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This piece is part of an SEAA series on “An Anthropology of Ethics in East Asia. The articles examine how individuals cope with societal changes such as environmental crises, nationalism, economic development, and mobility through lens of everyday ethics.

Mao Yu was a 91-year-old man who lived in a remote village in the westernmost region of Hunan province in south-central China. As a peasant without children or relatives in his local community, he relied on a group of volunteers who had recognized him as a national hero in 2012, for his service in the National Revolutionary Army in the War of Resistance against Japan (1937–1945). In September of 2015, Mao suffered a seizure. The volunteers cooperated with the media to publicize his life story and launch a public fundraiser for his medical expenses. When Mao Yu awoke from his surgery, he was surprised to be surrounded by more than 20 journalists and visitors who glorified him as “a modern Guan Gong.”

Guan Gong (an honorific for Guan Yu) is a legendary figure worshipped as a deity in Chinese folk culture, who exemplifies masculinity, righteousness between rulers and ministers, and the respect for patriarchal hierarchy (Louie 2002). How could a peasant who had made a living by farming for over 70 years suddenly become “modern Guan Gong” overnight? To answer that question, it is necessary to understand both Mao Yu’s life story and the historical story of Guan Gong, which is essential to the root metaphor (Ortner 1973) of the authenticity of Mao Yu’s masculinity. The gendered moral code it emphasizes—restraint of sexuality—is key in the construction of an ideal national hero in today’s China.

Image of a Chinese deity called Guan Gong in a temple

The statue in the middle is a typical image of Guan Gong as a general. Guan Gong temple, Luoyang, China. Jacqueline Lin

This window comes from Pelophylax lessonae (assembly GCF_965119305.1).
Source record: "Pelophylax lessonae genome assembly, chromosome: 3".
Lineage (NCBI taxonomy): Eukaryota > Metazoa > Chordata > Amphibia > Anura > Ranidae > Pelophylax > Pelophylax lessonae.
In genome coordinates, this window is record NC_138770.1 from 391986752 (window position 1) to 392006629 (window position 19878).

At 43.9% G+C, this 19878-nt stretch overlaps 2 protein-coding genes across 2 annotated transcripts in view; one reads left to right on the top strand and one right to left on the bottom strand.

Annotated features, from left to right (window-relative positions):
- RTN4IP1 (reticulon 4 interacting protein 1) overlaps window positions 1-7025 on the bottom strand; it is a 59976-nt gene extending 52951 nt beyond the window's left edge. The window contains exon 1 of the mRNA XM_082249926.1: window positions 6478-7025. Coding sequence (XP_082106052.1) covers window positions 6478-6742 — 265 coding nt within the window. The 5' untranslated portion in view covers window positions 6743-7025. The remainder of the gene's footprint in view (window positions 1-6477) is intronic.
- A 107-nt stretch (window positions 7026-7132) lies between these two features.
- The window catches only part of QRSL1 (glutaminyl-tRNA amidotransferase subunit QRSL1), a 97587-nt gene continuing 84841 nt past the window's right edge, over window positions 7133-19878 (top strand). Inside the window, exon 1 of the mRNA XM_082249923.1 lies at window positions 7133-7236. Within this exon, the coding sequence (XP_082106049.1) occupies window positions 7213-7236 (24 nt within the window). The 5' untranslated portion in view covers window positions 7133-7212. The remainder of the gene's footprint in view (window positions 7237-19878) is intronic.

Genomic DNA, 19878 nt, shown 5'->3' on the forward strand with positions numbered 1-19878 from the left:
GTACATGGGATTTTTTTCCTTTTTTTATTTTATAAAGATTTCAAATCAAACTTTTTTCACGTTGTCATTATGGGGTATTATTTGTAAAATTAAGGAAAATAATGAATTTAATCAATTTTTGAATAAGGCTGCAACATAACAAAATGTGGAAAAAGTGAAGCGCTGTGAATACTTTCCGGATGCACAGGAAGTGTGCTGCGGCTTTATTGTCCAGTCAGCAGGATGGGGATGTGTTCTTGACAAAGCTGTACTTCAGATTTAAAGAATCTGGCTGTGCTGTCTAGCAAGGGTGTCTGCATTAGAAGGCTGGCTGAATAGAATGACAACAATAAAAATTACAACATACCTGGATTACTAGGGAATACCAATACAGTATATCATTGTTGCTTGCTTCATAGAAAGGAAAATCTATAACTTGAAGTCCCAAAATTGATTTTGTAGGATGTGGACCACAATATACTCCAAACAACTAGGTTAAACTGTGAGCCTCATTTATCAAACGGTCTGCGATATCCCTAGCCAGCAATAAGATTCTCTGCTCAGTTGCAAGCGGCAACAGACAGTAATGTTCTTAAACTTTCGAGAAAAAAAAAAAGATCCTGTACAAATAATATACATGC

From 2012 until now, I have been investigating a grassroots hero-making movement self-described as “searching for the authentic national heroes,” which was initiated by civic organizations and local communities in the late 1990s. Major activities of the participants include seeking and assisting local veterans of the Second World War, recording their experiences during and after the war, and publicizing their stories and images as heroes to the public. While the conventional images of national heroes relate to brave fighting with invaders and selfless sacrifices for the country, Mao Yu’s case sheds light on a rarely explored site of national heroics: their sexuality and private life.

A closer look at the publicity and various promotional materials about Mao Yu shows us that the righteousness ascribed to Mao Yu was, to a very large extent, due to his relationship with a woman who resided with him for nearly 70 years. However, their relationship was an unconventional one, because the two were never married nor believed to be sexually intimate.

Mao Yu promised to safeguard the colonel’s family no matter how long it would take, and he kept his promise, even though the colonel never returned to the Mainland until his death in 1988.

In 1938, the 14-year-old Mao Yu was captured by the Nationalist government and forced to join the army. He was assigned to manage the logistics for an elder colonel, whose wife and two sons were living in Hunan. Around 1949, when the Communist Party began to govern, the colonel followed the Chinese Nationalist Party (KMT) army to Taiwan alone, entrusting his family to Mao Yu. Mao Yu promised to safeguard the colonel’s family no matter how long it would take, and he kept his promise, even though the colonel did not return to mainland China until his death in 1988. His wife, whose picture hung on Mao Yu’s wall, died in 2009. During the six decades that the colonel was absent, Mao Yu kept his promise, caring for the colonel’s wife and raising her two children.

Most of the newspaper headlines for this story were quite similar, such as “Modern Guan Gong: Veteran Guarded His ‘Sister-in-Law’ for 60 Years to Keep his Promise,” (Xinhua News 2015); and “Veteran Never Married and Helped to Take Care of His Comrade’s Wife and Sons for 66 Years” (CNR News 2016). The content generally consisted of three major sections. The first section was his promise to take care of this “sister-in-law” and his two “nephews” for life. The second was about giving his own food to them at the most difficult time of the famine. The third was his remaining a bachelor and not marrying his sister-in-law and thus not betraying the colonel.

In my interaction with the volunteers, the above three points in Mao Yu’s story were the key reasons that moved them to tears and increased their respect for the veteran. In narrating Mao’s story in daily conversation, my informants would elaborate on the second part about Mao fulfilling the promise. They added that during the Cultural Revolution, Mao Yu bore great suffering and was about to be expelled from the province and sent back to his hometown. The colonel’s wife stood up and said that her husband would never return and that Mao Yu was her family member.